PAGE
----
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I am not sure, if these functions should be placed in a math library. The main use case is for tweening/transition of objects. So I would like to see it in a framework together with all the mathematics for collisions, reflections etc. Maybe implement them into Mike's fantom engine.
If they go into the math library I would speak for a mathematical name like InterpolateLin, InterpolateCurve, ... so someone, who wants to use it for math curves, statistics etc can find it properly.

BTW I really think there should be a standard games framework shipped with cerberusX. You are free to use it or not, but it is there for quicker development.
At the moment I am using IgnitionX (mojo1) but it would be nice to have something alive and ready to use.
 

Holzchopf

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I am not sure, if these functions should be placed in a math library. The main use case is for tweening/transition of objects. So I would like to see it in a framework together with all the mathematics for collisions, reflections etc. Maybe implement them into Mike's fantom engine

So anyone who's not using fantom then - for whatever reason - shall not have access to those functions? o_O I think I disagree.

On a second thought, naming them InterpolateLin etc. seems to be the cleverest solution. "Interpolate" is somewhat the most common term you would group this functionality in. AND everyone knows that term. No jargon used in industry to hide stuff from "uneducated" hobby coders :D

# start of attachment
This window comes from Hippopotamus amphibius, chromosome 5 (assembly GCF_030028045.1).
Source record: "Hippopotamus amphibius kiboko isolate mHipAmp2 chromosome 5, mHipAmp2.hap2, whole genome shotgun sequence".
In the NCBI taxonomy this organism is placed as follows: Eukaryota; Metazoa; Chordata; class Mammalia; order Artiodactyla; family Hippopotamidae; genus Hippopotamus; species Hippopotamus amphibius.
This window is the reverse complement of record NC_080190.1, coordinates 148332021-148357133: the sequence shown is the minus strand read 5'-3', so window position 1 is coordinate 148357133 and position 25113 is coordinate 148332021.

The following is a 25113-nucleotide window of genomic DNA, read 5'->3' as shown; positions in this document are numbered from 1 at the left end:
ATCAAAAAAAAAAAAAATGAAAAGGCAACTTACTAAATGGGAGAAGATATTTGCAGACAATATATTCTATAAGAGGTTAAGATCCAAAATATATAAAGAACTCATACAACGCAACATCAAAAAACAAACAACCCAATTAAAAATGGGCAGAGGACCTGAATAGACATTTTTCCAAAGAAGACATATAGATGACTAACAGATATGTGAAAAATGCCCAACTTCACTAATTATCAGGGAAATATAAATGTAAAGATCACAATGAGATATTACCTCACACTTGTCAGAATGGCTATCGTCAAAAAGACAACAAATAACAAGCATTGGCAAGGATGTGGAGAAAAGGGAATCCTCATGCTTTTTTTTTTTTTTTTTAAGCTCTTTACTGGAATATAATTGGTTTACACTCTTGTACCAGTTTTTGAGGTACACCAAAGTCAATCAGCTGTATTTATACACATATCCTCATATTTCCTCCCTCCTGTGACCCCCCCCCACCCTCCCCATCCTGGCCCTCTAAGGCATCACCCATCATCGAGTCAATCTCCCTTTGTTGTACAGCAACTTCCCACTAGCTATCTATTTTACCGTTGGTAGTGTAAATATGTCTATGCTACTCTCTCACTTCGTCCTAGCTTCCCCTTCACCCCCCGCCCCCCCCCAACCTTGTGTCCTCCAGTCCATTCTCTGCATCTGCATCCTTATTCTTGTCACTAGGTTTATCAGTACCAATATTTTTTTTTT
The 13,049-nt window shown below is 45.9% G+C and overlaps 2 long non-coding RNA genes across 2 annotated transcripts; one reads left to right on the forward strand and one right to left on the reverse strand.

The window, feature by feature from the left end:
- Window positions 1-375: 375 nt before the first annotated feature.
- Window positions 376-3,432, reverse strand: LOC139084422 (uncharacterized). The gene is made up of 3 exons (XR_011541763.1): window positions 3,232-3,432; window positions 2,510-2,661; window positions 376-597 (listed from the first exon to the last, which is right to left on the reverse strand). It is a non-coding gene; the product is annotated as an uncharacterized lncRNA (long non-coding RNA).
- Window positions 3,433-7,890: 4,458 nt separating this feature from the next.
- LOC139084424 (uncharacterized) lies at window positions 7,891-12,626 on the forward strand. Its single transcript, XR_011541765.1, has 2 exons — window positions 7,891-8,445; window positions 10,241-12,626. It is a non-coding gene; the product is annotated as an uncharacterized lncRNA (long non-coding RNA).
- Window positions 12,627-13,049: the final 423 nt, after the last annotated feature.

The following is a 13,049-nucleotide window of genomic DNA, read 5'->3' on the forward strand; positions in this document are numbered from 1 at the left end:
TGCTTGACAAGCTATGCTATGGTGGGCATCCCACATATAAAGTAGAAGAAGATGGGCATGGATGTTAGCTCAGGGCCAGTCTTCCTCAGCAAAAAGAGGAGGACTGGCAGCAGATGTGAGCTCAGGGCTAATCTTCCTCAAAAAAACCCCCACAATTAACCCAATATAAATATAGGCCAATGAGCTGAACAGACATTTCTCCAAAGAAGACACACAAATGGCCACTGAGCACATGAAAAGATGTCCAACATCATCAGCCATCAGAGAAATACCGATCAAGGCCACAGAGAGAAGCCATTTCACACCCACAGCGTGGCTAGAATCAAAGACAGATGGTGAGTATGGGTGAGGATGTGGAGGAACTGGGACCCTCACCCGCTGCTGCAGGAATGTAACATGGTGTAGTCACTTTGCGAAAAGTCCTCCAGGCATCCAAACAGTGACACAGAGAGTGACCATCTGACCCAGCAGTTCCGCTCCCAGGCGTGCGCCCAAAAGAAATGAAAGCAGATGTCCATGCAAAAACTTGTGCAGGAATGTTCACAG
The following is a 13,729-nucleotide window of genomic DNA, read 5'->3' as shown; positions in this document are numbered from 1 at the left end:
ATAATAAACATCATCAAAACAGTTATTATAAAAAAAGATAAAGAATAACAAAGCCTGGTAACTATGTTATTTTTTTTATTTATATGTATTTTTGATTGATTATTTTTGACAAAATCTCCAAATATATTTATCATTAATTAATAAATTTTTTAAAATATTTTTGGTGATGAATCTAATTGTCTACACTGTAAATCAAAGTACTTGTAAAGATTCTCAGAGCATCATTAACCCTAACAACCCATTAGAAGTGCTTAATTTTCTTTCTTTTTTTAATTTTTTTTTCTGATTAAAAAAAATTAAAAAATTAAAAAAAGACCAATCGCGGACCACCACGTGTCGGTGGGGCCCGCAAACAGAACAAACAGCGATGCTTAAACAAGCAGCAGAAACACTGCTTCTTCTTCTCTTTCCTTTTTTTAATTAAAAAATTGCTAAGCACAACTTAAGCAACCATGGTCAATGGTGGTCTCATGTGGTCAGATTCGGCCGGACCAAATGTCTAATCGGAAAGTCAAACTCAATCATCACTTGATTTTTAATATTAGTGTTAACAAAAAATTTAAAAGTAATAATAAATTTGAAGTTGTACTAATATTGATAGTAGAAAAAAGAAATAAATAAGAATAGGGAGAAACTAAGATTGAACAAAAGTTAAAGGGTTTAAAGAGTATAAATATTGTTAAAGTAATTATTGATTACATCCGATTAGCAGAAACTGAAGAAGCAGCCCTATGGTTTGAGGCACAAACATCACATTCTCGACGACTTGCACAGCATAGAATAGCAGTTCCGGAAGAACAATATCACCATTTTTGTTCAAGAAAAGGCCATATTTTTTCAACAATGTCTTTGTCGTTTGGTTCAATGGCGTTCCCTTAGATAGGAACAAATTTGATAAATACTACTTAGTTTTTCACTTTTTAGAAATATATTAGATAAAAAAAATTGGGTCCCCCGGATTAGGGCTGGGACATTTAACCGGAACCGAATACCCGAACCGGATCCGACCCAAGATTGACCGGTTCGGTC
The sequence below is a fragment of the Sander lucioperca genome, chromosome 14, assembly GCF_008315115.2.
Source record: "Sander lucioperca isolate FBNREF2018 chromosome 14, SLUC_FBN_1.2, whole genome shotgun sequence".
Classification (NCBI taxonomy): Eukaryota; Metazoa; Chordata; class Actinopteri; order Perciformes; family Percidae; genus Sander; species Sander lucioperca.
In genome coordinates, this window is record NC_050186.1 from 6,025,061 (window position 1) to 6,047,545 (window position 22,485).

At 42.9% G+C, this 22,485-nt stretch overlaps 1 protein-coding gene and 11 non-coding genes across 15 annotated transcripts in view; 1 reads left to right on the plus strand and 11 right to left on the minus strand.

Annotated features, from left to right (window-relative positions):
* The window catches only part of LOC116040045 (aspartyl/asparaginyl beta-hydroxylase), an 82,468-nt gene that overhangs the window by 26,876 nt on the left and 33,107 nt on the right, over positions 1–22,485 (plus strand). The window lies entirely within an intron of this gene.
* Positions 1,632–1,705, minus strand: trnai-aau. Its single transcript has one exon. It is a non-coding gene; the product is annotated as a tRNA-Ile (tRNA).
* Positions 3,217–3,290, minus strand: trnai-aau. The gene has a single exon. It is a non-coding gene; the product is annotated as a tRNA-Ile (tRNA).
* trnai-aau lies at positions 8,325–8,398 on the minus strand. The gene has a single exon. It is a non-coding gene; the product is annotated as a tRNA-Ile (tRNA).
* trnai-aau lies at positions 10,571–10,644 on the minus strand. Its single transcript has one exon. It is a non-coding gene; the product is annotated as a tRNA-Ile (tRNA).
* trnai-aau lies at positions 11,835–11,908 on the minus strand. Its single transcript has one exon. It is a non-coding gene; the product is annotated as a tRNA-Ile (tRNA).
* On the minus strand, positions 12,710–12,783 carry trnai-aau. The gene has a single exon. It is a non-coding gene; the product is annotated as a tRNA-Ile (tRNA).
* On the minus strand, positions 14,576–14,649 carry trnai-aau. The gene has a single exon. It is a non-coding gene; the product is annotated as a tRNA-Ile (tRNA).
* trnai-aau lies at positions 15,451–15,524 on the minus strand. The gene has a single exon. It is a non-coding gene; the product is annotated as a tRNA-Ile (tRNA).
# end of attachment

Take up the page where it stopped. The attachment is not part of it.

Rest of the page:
MikeHart

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I think CX should have a separate tweening functionality. A framework then can utilize it. Go ahead @Holzchopf .
 

Phil7

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I am definitely not against those functionalities available for all, but I am a bit concerned about the risk of having a big math module with too many special functions in it. Some kind of grouping would be necessary. Just think about functions for intersections like line_line, line_circle, .rectangle_rectangle, polygons, ...
To me and I guess to a lot of new folks it would be useful to keep basic math functions easy to find. Just remember those a-z lists of functions we had in the docs before as a bad example.
 

Phil7

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I have been pondering about this, because it is still part of math somehow. Maybe it is possible to put these functions inside a class inside the module math. So you would call them like the constants in class Image: Image.Midhandle
Then you could call the functions Interpolate.Curve(), but without any instances of the class.